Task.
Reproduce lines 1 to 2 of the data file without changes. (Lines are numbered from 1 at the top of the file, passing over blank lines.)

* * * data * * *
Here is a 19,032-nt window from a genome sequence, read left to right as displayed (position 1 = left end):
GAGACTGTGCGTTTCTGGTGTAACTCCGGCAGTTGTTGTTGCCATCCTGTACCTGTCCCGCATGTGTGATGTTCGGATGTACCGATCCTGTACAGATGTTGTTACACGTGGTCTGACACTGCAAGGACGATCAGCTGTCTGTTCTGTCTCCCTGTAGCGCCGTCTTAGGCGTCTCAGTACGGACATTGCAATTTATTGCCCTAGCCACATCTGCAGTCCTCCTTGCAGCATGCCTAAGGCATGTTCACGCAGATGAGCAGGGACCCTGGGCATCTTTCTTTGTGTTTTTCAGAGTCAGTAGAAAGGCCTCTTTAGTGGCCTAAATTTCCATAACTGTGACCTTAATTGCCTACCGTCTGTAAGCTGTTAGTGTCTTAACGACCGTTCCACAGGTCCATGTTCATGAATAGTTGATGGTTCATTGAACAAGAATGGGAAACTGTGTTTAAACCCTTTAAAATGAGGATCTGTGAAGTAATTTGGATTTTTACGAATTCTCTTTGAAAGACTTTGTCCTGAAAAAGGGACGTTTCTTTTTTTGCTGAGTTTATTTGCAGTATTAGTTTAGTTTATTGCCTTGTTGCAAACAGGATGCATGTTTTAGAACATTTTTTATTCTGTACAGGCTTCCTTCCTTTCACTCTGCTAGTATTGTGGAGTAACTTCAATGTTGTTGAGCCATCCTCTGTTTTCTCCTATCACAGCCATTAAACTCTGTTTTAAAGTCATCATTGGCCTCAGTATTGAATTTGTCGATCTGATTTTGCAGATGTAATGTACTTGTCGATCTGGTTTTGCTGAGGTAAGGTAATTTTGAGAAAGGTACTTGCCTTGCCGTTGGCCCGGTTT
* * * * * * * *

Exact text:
Here is a 19,032-nt window from a genome sequence, read left to right as displayed (position 1 = left end):
GAGACTGTGCGTTTCTGGTGTAACTCCGGCAGTTGTTGTTGCCATCCTGTACCTGTCCCGCATGTGTGATGTTCGGATGTACCGATCCTGTACAGATGTTGTTACACGTGGTCTGACACTGCAAGGACGATCAGCTGTCTGTTCTGTCTCCCTGTAGCGCCGTCTTAGGCGTCTCAGTACGGACATTGCAATTTATTGCCCTAGCCACATCTGCAGTCCTCCTTGCAGCATGCCTAAGGCATGTTCACGCAGATGAGCAGGGACCCTGGGCATCTTTCTTTGTGTTTTTCAGAGTCAGTAGAAAGGCCTCTTTAGTGGCCTAAATTTCCATAACTGTGACCTTAATTGCCTACCGTCTGTAAGCTGTTAGTGTCTTAACGACCGTTCCACAGGTCCATGTTCATGAATAGTTGATGGTTCATTGAACAAGAATGGGAAACTGTGTTTAAACCCTTTAAAATGAGGATCTGTGAAGTAATTTGGATTTTTACGAATTCTCTTTGAAAGACTTTGTCCTGAAAAAGGGACGTTTCTTTTTTTGCTGAGTTTATTTGCAGTATTAGTTTAGTTTATTGCCTTGTTGCAAACAGGATGCATGTTTTAGAACATTTTTTATTCTGTACAGGCTTCCTTCCTTTCACTCTGCTAGTATTGTGGAGTAACTTCAATGTTGTTGAGCCATCCTCTGTTTTCTCCTATCACAGCCATTAAACTCTGTTTTAAAGTCATCATTGGCCTCAGTATTGAATTTGTCGATCTGATTTTGCAGATGTAATGTACTTGTCGATCTGGTTTTGCTGAGGTAAGGTAATTTTGAGAAAGGTACTTGCCTTGCCGTTGGCCCGGTTT